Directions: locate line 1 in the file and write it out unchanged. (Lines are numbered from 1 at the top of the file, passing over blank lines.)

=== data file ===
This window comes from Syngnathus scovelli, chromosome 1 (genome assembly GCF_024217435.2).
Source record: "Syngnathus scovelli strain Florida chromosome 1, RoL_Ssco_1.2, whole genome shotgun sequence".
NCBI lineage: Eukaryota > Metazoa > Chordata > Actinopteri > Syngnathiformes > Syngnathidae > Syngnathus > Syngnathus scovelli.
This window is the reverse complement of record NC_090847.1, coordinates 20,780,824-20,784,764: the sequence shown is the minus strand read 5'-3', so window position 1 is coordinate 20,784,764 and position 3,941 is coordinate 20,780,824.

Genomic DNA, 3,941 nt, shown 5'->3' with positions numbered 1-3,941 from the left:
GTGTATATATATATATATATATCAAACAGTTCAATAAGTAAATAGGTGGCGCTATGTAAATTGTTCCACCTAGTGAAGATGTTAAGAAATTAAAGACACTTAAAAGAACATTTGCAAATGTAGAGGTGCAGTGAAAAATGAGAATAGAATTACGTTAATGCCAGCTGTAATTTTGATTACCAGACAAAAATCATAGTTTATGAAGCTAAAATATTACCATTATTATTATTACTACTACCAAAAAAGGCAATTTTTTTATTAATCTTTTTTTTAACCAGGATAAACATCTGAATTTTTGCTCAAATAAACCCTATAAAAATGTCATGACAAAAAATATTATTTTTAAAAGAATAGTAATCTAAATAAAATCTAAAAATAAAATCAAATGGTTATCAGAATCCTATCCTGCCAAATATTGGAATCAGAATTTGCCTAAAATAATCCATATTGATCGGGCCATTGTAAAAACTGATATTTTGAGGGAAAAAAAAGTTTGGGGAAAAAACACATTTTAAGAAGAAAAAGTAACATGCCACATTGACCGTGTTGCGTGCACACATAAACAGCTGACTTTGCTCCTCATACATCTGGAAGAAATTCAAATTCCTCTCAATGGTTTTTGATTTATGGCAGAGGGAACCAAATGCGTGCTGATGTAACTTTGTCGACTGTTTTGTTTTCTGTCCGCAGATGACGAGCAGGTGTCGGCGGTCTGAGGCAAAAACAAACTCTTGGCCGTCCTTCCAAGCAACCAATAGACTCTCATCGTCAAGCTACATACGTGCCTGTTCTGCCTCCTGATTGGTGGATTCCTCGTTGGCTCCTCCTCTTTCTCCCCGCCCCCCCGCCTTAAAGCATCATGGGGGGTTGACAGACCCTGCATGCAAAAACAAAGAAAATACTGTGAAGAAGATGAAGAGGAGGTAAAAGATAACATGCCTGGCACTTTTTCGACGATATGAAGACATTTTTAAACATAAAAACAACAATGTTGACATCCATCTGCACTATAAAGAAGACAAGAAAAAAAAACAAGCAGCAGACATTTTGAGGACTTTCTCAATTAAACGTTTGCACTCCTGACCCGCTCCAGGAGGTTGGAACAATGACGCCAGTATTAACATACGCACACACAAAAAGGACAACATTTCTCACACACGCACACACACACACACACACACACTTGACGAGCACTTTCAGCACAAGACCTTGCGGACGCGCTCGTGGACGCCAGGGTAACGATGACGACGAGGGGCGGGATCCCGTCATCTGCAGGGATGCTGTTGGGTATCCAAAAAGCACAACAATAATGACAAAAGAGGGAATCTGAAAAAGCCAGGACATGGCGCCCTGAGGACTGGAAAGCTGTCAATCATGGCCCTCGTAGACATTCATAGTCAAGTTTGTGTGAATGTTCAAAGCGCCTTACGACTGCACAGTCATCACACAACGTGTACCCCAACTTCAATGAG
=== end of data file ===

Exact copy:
This window comes from Syngnathus scovelli, chromosome 1 (genome assembly GCF_024217435.2).